2nd April 2012

Resurrection After Rejection

One of the most painful experiences of any human being is the rejection of love. Like countless other young people, in my youth, I was both victim and perpetrator, being rejected and rejecting. In some cases when the relationship with the girl was serious, the sense of betrayal and hurt was intense. In my years of youth ministry I have heard this story innumerable times.

What has all this to do with Holy Week? The human heart yearns to love and be loved. But what it craves for most is unconditional love, to be valued for who I am at my deepest self. No human being can give me that absolutely, only God can. And how do I begin to know the extent of that love? St Paul answers it:

But God demonstrates his own love for us in this: While we were still sinners, Christ died for us.
Rom. 5:8

This is how much God values us!

Who of us can claim that we were rejected for being perfectly loving all the time? No one – only Jesus can!  Yet He experienced rejection big time. After three years of healing, loving, welcoming, teaching, delivering and comforting the people and His disciples, He gets Judas’ treachery, Peter’s denial, the crowds’ mockery and the Romans’ unimagined cruelty. Yet look carefully at the prophetic words of Isaiah:

He was despised and rejected by men, a man of sorrows…  Surely he took up our infirmities… he was pierced for our transgressions, he was crushed for our iniquities; the punishment that brought us peace was upon him, and by his wounds we are healed.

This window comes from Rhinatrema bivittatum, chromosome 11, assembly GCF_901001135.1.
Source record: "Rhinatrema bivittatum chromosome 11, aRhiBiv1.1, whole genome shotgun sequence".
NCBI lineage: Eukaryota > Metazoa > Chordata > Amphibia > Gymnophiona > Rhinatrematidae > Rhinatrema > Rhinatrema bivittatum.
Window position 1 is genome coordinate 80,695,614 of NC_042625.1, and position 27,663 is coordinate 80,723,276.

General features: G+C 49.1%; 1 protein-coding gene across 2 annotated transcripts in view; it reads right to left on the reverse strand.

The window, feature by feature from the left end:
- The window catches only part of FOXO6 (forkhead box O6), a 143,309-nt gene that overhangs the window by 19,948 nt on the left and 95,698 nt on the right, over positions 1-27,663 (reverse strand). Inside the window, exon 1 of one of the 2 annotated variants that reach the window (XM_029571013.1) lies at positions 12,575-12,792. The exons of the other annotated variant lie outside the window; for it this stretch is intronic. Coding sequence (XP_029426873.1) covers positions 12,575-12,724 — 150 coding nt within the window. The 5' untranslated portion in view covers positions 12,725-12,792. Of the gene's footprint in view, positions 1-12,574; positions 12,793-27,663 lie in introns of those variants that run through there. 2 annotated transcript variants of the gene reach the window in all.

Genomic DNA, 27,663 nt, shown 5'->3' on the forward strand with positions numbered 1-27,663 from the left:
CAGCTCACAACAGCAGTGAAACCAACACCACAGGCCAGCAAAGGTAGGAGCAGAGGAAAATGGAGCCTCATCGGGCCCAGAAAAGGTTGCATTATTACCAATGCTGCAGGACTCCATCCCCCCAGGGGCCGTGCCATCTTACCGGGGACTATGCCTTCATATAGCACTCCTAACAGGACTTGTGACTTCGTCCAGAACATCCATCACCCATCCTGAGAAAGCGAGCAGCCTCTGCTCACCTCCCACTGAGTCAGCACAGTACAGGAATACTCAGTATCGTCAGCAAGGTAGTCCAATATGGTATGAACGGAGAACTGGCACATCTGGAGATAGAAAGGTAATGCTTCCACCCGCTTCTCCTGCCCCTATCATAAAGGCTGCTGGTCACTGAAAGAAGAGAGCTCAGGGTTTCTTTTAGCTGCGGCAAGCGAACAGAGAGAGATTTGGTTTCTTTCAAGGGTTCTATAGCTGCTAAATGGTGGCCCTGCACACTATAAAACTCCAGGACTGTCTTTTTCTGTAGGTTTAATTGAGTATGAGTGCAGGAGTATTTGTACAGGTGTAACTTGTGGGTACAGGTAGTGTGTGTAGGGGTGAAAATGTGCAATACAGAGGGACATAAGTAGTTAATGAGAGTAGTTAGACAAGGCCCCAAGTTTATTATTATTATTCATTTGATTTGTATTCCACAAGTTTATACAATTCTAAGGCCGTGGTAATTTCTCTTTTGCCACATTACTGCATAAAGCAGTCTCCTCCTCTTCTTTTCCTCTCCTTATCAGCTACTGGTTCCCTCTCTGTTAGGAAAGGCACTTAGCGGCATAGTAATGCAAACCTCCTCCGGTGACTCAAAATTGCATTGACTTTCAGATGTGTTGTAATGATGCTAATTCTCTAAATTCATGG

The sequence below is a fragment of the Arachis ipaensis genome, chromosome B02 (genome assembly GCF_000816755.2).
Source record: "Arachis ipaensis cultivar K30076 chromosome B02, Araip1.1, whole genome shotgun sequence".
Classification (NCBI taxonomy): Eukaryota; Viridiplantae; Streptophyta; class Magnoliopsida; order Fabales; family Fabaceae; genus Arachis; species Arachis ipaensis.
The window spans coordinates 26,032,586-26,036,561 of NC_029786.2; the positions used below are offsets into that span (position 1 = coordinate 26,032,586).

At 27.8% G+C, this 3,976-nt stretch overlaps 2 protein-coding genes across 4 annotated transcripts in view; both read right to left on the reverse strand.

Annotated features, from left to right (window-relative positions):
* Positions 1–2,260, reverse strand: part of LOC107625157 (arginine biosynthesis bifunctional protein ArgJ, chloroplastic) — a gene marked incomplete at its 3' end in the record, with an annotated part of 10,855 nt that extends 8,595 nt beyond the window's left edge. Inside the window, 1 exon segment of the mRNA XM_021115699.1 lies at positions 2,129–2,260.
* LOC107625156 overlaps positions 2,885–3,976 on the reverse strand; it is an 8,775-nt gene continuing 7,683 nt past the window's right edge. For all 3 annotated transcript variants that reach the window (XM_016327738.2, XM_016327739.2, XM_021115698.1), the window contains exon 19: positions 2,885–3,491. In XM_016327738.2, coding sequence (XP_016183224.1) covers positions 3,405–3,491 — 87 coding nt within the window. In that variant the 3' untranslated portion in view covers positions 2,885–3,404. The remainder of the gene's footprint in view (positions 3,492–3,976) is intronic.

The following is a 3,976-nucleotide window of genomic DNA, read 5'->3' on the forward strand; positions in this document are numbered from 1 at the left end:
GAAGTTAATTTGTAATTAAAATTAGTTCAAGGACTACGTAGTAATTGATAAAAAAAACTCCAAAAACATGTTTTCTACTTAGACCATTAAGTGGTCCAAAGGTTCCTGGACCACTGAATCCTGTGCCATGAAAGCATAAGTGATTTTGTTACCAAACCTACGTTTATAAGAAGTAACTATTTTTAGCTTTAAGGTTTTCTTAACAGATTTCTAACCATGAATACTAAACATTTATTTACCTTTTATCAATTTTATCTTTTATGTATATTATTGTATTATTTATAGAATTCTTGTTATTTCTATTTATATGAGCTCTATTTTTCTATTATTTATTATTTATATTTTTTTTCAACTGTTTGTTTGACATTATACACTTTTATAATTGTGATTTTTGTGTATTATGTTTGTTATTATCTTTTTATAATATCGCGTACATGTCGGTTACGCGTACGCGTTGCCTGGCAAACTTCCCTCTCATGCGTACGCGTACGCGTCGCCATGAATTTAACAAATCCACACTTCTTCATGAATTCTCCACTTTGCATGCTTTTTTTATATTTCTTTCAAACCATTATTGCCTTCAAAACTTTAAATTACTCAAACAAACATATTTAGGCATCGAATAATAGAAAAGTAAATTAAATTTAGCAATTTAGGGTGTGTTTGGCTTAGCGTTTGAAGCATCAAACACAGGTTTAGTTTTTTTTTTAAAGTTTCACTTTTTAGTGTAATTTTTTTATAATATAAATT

Is. 53:5

When it comes to God we are all guilty perpetrators. We are sinners and have sinned. In plain language, you and I are responsible for Jesus’ death on the cross. Sin is terrible indeed. He was pierced for my transgressions.  That is Good Friday. The wonderful truth however is that ‘if we claim to be without sin, we deceive ourselves and the truth is not in us. If we confess our sins, he is faithful and just and will forgive us our sins and purify us from all unrighteousness‘  1John 18-:9.

And there is healing for our deep wounds too. Yes there is life after rejection and with the Lord our suffering is ‘recycled’.  Jesus’ death was the pathway to His resurrection and now His resurrection life is available to us. In the power of the Holy Spirit we are able to let go of the hurt, receive His comfort and forgive those who have injured us – whether an ex, our parents, colleagues or close friends.

Through personal prayer, as well as the support of the christian community, the process of healing can actually mature us rather than harden us.  We are gently led out of the inner loneliness caused by relationship breakdown or strain and the subsequent ‘closing off’ of our hearts to the love of others. As we go along, our hearts begin to heal and we are able to open up and trust again. It may take time but our love begins to mature. We start to realise that to give ourselves as a gift to others, we need to turn away from selfishness and self-centeredness, our quick fixes and negative way of thinking.

Yet, it is not possible alone. We’ve tried. Real love is the fruit of the Spirit (Gal 5:22), a cooperative work between God and my freedom. So as we celebrate the most important events in history this week,we need to make sure that they enter the history and story of our own lives.  What Jesus has won for us is eternal life in heaven but heaven begins now. It is our choice to live in His grace and to remain in His love. The stakes are high and the alternative is frightening. Yet the Lord has given us everything we need to persevere in the journey. Thank God for Holy Week!